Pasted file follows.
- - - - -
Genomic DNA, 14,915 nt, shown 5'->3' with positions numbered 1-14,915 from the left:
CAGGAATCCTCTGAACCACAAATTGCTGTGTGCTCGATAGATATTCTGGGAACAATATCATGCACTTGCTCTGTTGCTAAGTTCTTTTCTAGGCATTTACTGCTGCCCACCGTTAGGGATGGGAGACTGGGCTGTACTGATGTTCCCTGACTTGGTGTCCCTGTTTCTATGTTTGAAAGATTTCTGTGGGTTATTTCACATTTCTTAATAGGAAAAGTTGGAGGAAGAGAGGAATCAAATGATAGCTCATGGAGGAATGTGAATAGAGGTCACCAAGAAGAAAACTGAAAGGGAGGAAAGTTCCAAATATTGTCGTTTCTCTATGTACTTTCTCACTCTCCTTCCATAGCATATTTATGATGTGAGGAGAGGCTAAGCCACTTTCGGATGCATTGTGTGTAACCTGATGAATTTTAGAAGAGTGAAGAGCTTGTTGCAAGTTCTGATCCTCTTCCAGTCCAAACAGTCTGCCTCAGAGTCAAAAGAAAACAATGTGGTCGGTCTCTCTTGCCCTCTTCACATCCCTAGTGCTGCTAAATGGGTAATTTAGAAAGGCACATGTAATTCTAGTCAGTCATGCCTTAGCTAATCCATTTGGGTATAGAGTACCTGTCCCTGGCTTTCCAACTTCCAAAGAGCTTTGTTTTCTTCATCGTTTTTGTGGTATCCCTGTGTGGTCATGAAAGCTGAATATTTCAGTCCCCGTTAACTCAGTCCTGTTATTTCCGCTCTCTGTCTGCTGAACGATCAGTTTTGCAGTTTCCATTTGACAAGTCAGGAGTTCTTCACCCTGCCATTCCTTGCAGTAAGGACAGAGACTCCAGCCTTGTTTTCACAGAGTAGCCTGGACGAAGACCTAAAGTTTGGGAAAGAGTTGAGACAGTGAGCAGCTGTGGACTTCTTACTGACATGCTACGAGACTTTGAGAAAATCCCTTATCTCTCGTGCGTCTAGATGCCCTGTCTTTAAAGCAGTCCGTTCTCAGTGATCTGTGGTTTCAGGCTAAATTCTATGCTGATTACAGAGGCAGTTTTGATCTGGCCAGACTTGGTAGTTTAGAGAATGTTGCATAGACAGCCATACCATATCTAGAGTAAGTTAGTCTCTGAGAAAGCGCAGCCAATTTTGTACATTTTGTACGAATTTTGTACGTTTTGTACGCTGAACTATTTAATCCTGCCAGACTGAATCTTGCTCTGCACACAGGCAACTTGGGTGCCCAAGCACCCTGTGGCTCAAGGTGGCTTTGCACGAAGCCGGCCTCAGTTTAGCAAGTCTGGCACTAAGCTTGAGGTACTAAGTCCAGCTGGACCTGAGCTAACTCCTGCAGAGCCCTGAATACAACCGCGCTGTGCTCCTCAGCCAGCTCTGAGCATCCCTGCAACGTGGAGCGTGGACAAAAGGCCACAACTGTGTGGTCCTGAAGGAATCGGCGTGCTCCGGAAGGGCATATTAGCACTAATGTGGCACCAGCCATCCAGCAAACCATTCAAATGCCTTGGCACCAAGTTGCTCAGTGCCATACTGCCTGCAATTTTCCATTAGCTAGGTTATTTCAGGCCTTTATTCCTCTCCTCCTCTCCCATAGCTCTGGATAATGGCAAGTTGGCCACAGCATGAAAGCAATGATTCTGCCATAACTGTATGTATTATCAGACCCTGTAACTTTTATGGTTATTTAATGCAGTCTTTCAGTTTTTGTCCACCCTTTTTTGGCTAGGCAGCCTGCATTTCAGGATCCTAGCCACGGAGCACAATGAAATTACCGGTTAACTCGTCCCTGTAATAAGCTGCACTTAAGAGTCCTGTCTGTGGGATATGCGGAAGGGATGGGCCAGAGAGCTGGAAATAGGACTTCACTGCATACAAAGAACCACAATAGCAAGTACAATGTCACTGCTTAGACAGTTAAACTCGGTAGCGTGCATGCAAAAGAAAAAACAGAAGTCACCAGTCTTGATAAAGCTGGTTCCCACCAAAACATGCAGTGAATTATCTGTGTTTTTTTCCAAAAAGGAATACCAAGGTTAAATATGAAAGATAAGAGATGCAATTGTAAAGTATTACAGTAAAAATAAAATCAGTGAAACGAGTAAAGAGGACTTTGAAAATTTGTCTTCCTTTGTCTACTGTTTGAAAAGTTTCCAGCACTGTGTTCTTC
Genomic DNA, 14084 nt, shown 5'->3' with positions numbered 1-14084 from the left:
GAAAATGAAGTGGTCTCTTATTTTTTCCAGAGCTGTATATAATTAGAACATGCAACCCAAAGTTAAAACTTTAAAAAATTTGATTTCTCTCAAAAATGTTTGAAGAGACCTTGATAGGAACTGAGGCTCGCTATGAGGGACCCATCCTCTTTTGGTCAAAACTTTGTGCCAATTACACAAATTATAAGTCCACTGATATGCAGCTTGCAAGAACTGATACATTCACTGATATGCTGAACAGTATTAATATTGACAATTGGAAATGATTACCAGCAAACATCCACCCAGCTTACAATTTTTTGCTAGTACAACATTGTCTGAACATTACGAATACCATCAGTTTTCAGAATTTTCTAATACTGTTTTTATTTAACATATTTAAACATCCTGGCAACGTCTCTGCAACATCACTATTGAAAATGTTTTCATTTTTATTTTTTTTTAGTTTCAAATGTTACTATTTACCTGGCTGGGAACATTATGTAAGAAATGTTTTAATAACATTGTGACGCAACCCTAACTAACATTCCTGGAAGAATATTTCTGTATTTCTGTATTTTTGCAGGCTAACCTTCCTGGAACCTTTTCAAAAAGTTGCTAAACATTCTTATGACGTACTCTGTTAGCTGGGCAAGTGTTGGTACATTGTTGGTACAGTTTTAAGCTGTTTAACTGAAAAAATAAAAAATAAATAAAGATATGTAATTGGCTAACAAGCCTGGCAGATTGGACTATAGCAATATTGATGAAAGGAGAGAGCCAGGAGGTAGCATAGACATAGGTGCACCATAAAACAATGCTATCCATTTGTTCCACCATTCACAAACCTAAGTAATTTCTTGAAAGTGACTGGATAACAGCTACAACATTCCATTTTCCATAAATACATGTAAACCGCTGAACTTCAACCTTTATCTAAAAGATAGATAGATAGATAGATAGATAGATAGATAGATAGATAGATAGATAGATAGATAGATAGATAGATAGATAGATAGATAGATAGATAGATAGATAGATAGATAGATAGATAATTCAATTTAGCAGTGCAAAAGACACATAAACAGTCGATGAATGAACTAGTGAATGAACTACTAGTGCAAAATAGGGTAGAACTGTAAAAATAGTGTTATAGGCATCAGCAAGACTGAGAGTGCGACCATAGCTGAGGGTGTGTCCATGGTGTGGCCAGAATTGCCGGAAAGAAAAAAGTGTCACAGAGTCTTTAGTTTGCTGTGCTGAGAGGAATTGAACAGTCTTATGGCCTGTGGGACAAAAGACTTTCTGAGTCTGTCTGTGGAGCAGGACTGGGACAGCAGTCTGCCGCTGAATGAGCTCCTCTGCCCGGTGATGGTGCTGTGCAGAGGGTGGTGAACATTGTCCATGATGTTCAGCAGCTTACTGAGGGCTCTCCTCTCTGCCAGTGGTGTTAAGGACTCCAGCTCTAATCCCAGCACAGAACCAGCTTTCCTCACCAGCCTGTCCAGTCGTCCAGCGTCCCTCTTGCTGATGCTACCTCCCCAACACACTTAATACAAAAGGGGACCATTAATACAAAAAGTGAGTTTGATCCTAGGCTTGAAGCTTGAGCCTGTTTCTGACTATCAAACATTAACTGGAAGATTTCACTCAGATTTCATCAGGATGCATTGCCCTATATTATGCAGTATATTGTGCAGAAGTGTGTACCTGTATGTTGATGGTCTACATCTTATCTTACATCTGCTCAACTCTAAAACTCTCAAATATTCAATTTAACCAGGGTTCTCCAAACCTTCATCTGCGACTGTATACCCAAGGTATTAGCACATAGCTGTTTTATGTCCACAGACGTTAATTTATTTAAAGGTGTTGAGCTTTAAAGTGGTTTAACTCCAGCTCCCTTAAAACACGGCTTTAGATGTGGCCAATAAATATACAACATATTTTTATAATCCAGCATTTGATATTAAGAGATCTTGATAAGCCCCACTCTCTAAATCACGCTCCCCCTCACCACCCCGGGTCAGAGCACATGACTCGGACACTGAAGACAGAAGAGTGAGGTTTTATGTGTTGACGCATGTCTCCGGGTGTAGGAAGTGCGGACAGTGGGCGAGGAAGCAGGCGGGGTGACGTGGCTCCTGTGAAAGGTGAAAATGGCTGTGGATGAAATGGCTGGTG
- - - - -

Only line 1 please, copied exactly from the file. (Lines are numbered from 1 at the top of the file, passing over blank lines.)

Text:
Genomic DNA, 14,915 nt, shown 5'->3' with positions numbered 1-14,915 from the left: